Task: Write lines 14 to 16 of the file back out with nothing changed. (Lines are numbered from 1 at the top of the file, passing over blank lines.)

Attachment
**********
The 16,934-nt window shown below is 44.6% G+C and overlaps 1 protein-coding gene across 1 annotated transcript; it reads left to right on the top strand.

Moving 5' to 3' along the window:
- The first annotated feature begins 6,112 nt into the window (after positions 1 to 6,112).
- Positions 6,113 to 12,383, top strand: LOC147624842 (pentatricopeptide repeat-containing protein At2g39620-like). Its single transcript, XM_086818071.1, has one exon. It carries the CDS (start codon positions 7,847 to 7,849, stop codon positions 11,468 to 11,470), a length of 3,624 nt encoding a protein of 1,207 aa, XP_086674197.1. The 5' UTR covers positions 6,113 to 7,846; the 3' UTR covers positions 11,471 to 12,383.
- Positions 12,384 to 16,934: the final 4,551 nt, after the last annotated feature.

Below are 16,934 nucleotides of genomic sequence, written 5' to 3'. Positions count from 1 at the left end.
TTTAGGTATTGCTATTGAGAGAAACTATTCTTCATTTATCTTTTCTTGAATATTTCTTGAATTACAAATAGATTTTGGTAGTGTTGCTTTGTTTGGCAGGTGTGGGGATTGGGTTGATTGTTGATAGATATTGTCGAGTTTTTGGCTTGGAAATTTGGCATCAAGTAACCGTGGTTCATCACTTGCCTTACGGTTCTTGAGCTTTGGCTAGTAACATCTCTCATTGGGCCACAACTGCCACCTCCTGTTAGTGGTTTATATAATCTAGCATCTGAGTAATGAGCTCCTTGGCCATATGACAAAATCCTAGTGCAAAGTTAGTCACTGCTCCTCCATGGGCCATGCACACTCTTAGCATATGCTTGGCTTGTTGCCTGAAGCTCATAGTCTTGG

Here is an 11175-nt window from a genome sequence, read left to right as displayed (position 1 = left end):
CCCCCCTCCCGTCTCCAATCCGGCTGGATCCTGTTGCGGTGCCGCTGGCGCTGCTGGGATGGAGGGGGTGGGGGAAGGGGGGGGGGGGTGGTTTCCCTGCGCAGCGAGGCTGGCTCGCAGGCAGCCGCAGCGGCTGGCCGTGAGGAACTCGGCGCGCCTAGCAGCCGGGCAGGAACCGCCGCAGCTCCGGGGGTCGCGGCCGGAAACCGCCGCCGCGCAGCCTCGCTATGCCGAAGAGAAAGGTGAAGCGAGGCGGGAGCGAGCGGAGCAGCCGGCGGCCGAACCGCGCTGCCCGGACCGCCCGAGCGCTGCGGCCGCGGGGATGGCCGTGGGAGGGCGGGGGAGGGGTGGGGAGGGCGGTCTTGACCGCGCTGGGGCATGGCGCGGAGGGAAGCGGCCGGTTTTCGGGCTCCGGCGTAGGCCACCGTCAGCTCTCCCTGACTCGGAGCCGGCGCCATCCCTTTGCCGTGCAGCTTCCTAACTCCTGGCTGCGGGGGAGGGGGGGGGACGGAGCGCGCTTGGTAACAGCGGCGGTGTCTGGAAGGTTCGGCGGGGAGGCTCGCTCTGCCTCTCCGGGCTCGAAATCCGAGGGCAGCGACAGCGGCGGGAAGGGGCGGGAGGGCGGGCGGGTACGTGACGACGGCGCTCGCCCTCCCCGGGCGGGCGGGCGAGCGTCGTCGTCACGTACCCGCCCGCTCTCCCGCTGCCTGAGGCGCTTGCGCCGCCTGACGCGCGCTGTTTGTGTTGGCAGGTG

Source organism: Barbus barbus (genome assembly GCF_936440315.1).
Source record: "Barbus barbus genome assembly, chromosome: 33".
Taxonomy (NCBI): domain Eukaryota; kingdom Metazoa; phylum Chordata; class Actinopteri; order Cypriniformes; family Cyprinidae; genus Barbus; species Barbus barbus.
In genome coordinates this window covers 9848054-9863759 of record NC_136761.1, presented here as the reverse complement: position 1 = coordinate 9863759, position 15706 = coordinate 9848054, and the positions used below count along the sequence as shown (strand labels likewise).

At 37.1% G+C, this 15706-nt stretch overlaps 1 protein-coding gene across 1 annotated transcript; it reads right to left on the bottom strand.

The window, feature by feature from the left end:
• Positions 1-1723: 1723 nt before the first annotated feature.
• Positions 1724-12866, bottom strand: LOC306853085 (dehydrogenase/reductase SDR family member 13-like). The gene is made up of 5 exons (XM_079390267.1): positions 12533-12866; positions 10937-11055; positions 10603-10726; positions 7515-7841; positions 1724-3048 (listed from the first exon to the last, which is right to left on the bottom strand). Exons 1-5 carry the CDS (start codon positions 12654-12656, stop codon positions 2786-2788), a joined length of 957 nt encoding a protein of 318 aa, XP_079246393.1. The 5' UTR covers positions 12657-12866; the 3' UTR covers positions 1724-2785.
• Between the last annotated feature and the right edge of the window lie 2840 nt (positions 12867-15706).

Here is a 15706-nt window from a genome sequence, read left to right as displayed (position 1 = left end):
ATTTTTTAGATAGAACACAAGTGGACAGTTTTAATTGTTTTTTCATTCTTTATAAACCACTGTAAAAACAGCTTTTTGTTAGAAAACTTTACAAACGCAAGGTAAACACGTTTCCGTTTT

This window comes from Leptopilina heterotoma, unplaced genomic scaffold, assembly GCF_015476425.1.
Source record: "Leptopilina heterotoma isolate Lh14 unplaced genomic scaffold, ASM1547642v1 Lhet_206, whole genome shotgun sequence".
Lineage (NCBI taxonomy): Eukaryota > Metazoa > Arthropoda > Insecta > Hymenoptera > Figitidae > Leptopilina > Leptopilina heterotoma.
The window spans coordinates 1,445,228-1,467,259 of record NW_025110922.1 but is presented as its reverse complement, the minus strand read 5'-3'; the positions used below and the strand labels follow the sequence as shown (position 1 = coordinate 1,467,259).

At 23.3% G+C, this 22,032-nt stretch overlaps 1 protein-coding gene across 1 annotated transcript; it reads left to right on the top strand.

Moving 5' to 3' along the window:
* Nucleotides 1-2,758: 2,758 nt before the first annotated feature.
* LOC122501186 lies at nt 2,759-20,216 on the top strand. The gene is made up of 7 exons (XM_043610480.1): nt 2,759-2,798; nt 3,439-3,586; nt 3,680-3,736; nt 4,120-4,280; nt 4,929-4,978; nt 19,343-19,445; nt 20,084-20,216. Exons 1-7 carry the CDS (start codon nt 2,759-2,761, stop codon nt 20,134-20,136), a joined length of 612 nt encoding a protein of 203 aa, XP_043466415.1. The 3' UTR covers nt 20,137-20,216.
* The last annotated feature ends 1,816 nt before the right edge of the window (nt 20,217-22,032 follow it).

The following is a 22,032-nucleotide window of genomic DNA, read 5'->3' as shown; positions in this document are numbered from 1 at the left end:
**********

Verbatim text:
At 37.1% G+C, this 15706-nt stretch overlaps 1 protein-coding gene across 1 annotated transcript; it reads right to left on the bottom strand.

The window, feature by feature from the left end:
• Positions 1-1723: 1723 nt before the first annotated feature.